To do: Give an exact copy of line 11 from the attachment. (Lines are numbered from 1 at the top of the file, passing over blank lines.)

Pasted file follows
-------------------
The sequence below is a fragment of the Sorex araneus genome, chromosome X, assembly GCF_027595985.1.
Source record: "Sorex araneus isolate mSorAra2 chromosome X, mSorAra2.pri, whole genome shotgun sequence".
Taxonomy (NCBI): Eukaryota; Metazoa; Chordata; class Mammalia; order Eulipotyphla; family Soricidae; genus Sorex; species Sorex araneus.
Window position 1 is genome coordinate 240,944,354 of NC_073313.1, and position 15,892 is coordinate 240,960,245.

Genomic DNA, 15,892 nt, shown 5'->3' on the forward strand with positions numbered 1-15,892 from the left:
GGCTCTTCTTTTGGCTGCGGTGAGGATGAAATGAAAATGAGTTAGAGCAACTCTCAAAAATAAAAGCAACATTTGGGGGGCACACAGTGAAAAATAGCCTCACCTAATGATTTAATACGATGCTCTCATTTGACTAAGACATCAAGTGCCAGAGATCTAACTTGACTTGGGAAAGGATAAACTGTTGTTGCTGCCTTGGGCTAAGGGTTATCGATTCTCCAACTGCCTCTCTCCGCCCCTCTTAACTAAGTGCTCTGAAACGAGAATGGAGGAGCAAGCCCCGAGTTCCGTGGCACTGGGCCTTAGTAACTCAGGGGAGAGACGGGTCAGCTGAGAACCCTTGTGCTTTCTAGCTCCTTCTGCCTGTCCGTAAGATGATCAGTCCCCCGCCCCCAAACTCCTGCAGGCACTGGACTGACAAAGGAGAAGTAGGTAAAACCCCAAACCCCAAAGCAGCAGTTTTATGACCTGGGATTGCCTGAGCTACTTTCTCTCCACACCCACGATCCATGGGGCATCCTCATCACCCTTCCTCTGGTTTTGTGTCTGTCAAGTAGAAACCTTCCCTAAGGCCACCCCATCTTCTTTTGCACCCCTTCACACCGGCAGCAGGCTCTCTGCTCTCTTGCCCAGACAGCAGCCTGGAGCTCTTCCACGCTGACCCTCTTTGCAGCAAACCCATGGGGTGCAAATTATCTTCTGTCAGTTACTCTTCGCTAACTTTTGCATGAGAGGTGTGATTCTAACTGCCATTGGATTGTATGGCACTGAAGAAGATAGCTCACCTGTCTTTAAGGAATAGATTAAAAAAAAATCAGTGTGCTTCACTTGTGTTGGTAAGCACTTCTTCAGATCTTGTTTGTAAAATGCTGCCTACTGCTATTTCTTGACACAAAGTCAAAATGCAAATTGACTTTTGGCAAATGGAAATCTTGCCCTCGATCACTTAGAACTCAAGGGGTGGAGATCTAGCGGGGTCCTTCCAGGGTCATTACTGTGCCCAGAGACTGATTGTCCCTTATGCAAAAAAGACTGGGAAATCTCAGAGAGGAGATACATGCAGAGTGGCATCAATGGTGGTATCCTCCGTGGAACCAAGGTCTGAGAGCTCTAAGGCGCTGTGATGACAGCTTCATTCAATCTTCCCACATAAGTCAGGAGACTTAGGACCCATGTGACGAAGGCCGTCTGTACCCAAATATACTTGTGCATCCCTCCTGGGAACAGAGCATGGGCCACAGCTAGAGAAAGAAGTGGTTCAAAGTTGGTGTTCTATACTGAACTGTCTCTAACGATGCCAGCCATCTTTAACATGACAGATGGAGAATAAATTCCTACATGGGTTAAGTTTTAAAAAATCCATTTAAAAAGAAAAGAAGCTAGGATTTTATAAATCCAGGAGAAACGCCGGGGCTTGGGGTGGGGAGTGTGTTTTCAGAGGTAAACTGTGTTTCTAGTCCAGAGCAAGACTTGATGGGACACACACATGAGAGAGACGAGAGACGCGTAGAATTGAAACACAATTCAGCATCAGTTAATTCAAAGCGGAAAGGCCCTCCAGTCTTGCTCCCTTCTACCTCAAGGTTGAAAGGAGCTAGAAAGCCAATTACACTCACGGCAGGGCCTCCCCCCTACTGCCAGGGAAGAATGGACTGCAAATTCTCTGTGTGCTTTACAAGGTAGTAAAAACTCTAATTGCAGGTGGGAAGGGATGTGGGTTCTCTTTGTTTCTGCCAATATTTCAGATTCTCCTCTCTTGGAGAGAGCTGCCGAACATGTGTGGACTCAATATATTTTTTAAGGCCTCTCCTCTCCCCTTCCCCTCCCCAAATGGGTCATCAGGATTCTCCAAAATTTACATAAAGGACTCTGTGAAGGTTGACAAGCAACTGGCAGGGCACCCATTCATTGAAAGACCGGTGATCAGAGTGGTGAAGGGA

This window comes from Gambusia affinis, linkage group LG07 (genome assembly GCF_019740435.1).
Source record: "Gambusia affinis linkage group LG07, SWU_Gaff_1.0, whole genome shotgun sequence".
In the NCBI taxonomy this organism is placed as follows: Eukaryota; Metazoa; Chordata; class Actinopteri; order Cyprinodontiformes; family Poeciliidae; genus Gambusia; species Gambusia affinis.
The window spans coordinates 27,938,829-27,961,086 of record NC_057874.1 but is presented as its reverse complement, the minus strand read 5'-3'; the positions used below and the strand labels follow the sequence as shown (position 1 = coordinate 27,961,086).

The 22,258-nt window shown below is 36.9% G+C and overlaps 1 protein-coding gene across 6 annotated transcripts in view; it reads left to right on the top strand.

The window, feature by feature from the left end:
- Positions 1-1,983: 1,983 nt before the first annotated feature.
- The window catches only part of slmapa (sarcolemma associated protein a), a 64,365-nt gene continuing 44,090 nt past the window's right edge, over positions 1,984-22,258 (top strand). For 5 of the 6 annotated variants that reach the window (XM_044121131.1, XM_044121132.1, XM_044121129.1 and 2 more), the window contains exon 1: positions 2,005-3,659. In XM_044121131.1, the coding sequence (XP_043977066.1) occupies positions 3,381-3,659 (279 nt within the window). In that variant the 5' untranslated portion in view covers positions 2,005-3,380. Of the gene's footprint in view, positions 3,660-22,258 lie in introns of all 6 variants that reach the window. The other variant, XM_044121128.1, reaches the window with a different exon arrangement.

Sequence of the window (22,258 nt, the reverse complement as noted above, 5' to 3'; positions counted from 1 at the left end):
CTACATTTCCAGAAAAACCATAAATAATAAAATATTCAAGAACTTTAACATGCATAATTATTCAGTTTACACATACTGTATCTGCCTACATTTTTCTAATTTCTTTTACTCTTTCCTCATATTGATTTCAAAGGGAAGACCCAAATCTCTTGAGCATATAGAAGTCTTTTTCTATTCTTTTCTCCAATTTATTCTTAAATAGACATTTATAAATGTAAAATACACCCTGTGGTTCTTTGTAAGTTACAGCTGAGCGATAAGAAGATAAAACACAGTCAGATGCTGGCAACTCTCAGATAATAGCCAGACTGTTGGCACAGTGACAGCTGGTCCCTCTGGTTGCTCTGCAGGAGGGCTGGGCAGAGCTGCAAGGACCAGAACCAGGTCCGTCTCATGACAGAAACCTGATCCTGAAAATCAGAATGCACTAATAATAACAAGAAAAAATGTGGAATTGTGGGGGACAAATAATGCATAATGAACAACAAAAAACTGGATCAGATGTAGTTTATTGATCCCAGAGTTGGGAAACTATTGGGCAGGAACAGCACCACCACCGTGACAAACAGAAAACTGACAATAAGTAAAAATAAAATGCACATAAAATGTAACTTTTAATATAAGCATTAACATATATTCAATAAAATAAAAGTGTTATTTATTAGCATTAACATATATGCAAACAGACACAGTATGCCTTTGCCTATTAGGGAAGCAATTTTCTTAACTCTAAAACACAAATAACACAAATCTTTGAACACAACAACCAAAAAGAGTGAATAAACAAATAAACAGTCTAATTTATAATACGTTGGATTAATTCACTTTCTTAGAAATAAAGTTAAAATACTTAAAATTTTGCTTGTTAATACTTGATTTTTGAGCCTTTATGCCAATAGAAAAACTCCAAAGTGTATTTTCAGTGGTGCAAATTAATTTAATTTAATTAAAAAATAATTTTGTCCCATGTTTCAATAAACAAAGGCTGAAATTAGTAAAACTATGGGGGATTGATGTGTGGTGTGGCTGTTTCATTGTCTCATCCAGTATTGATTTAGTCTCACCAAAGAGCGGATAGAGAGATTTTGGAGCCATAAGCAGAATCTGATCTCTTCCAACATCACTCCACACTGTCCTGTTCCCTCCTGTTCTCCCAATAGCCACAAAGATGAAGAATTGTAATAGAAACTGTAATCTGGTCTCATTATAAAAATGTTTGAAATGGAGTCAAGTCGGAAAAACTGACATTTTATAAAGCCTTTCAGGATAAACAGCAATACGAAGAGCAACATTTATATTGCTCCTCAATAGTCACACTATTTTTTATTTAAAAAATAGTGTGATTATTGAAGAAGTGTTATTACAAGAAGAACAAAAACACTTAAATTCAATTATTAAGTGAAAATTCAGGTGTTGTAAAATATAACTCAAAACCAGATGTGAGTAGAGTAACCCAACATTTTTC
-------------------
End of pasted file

The 22,258-nt window shown below is 36.9% G+C and overlaps 1 protein-coding gene across 6 annotated transcripts in view; it reads left to right on the top strand.